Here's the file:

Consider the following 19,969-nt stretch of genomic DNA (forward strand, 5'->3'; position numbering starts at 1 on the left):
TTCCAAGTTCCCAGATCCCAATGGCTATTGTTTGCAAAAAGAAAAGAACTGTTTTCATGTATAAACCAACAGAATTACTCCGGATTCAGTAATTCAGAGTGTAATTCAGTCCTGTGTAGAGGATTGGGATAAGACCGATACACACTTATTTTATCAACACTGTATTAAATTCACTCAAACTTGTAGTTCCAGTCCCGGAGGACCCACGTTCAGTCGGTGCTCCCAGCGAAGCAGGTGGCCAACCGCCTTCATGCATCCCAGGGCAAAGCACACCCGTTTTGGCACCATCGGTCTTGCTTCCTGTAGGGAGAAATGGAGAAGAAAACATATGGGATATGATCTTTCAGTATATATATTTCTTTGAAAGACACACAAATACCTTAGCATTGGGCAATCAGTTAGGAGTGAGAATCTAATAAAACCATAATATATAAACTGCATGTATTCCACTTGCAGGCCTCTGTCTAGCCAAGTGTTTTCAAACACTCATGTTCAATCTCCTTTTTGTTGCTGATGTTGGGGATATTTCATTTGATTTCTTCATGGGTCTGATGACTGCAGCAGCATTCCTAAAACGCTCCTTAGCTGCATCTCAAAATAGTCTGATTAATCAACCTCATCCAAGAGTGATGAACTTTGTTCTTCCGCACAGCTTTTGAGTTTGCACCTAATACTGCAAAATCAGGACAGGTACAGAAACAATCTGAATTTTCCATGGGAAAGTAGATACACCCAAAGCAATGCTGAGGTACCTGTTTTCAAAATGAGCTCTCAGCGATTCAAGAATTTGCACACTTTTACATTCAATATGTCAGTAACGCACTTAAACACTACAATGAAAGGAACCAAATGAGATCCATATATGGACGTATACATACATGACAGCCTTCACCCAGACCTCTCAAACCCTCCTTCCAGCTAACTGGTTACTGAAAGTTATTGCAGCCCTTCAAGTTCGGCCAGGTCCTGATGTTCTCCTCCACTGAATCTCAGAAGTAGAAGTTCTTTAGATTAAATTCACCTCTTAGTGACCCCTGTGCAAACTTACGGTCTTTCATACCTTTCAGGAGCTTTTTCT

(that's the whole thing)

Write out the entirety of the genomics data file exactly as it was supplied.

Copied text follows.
Consider the following 19,969-nt stretch of genomic DNA (forward strand, 5'->3'; position numbering starts at 1 on the left):
TTCCAAGTTCCCAGATCCCAATGGCTATTGTTTGCAAAAAGAAAAGAACTGTTTTCATGTATAAACCAACAGAATTACTCCGGATTCAGTAATTCAGAGTGTAATTCAGTCCTGTGTAGAGGATTGGGATAAGACCGATACACACTTATTTTATCAACACTGTATTAAATTCACTCAAACTTGTAGTTCCAGTCCCGGAGGACCCACGTTCAGTCGGTGCTCCCAGCGAAGCAGGTGGCCAACCGCCTTCATGCATCCCAGGGCAAAGCACACCCGTTTTGGCACCATCGGTCTTGCTTCCTGTAGGGAGAAATGGAGAAGAAAACATATGGGATATGATCTTTCAGTATATATATTTCTTTGAAAGACACACAAATACCTTAGCATTGGGCAATCAGTTAGGAGTGAGAATCTAATAAAACCATAATATATAAACTGCATGTATTCCACTTGCAGGCCTCTGTCTAGCCAAGTGTTTTCAAACACTCATGTTCAATCTCCTTTTTGTTGCTGATGTTGGGGATATTTCATTTGATTTCTTCATGGGTCTGATGACTGCAGCAGCATTCCTAAAACGCTCCTTAGCTGCATCTCAAAATAGTCTGATTAATCAACCTCATCCAAGAGTGATGAACTTTGTTCTTCCGCACAGCTTTTGAGTTTGCACCTAATACTGCAAAATCAGGACAGGTACAGAAACAATCTGAATTTTCCATGGGAAAGTAGATACACCCAAAGCAATGCTGAGGTACCTGTTTTCAAAATGAGCTCTCAGCGATTCAAGAATTTGCACACTTTTACATTCAATATGTCAGTAACGCACTTAAACACTACAATGAAAGGAACCAAATGAGATCCATATATGGACGTATACATACATGACAGCCTTCACCCAGACCTCTCAAACCCTCCTTCCAGCTAACTGGTTACTGAAAGTTATTGCAGCCCTTCAAGTTCGGCCAGGTCCTGATGTTCTCCTCCACTGAATCTCAGAAGTAGAAGTTCTTTAGATTAAATTCACCTCTTAGTGACCCCTGTGCAAACTTACGGTCTTTCATACCTTTCAGGAGCTTTTTCT